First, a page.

The NAB has pledged to cooperate with the FCC to bring the unprecedented spectrum auction program home successfully, while protecting the rights and signals of television stations that choose not to volunteer. Asked how many are willing, NAB/President CEO said he didn’t know, adding, “If there’s a stampede coming, we certainly haven’t heard any hooves.”
“I think it’s very clear that this is uncharted territory,” Smith told reporters in a Friday 9/28/12 conference call after the NAB’s historic auction NPRM announcement.
“I think it’s very clear that this is uncharted territory,” Smith told reporters in a Friday 9/28/12 conference call after the NAB’s historic auction NPRM announcement. “There has never been an auction of this type or magnitude before in the history of this country.”
On the topic of likely participants, Smith said NAB has not attempted a head count, noting that there have been a few deals that have the earmarks of spectrum speculation. RBR-TVBR notes that comments about speculators are themselves speculation at this stage of the game.
However, Smith said there have been no reports of large market television operators looking to exit the business – most are having great years and are looking forward to great years in the future.
The FCC is looking to have a Report and Order in 2013 and an actual auction in 2014. Smith commented, “I think it’s fair to say that it’s an ambitious timeline.” He cautioned that it is more important to get it done right than to get it done fast.
He noted the possibility that if spectrum problems become intractable in border markets where international treaties with Canada and Mexico are impacted, it is possible that auctions will be left out – however, that too is speculation, since the FCC has made no comment on the matter.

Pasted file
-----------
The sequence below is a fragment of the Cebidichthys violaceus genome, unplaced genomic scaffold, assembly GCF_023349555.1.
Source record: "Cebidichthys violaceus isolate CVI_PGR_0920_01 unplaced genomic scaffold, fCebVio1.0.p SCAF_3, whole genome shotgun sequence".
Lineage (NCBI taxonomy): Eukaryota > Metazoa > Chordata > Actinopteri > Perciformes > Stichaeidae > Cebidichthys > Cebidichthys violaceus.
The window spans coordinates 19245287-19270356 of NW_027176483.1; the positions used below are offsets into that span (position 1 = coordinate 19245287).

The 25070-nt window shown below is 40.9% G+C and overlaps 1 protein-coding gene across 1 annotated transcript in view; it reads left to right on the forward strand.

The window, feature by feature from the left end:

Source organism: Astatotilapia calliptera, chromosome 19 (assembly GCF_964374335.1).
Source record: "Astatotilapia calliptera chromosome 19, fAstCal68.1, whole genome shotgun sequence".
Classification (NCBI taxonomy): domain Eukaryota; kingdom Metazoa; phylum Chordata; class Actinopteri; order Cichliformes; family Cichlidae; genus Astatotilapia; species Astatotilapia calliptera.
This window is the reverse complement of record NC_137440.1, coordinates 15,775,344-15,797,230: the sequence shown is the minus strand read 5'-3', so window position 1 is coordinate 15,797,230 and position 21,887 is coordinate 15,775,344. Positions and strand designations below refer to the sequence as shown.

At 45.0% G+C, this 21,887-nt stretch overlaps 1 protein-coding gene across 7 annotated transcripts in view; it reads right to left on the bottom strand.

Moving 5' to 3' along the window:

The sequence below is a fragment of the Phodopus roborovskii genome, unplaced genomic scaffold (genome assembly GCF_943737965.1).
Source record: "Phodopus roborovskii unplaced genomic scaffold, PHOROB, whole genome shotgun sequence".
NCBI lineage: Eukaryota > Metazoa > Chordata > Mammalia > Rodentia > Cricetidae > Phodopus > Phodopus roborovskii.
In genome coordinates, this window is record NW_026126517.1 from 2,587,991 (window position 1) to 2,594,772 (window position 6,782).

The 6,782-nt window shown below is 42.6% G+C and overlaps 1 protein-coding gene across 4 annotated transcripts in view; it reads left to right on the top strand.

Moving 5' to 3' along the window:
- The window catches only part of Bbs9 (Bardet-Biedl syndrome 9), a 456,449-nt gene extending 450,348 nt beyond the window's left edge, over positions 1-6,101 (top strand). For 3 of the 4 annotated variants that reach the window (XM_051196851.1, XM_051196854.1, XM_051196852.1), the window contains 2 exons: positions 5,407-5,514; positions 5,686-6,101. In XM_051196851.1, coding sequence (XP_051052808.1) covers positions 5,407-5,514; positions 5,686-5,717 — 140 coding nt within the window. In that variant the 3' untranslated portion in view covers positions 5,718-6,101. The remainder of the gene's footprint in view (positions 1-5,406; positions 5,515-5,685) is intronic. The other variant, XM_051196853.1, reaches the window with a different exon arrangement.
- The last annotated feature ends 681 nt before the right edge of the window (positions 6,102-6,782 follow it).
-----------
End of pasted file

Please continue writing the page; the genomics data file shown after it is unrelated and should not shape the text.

As for smaller markets, Smith told RBR-TVBR that there may be more volunteers in those locations ready to give up spectrum, but at the same time, no need for spectrum. The crunch is essentially a problem in major urban areas and smaller DMAs may not be involved at all.
The reverse auction, Smith said, is believed to be a process where the FCC tries to determine a basic price for spectrum by balancing what broadcasters are willing to accept to participate with what broadband providers are willing to pay. The idea is to find the point that achieves the most participation at the lowest price point. If it goes too low, broadcasters may stay on the sidelines, but if it goes too high, bidders may stay on the sidelines.
Smith noted that broadcasters opting to share a channel will be giving up capabilities that require a full channel’s bandwidth. The one-time cash infusion will come at the expense of giving up future options to provide mobile, ultra high definition and multicast programming.
Smith underscored NAB’s primary goal of protecting non-volunteers and making sure that broadcast and broadband have a balanced co-existence going forward.
RBR-TVBR observation: The FCC may have created more questions than answers in its spectrum auction NPRM – and it will be incumbent on broadcasters to join NAB and take full advantage of the FCC’s offer to participate in the process.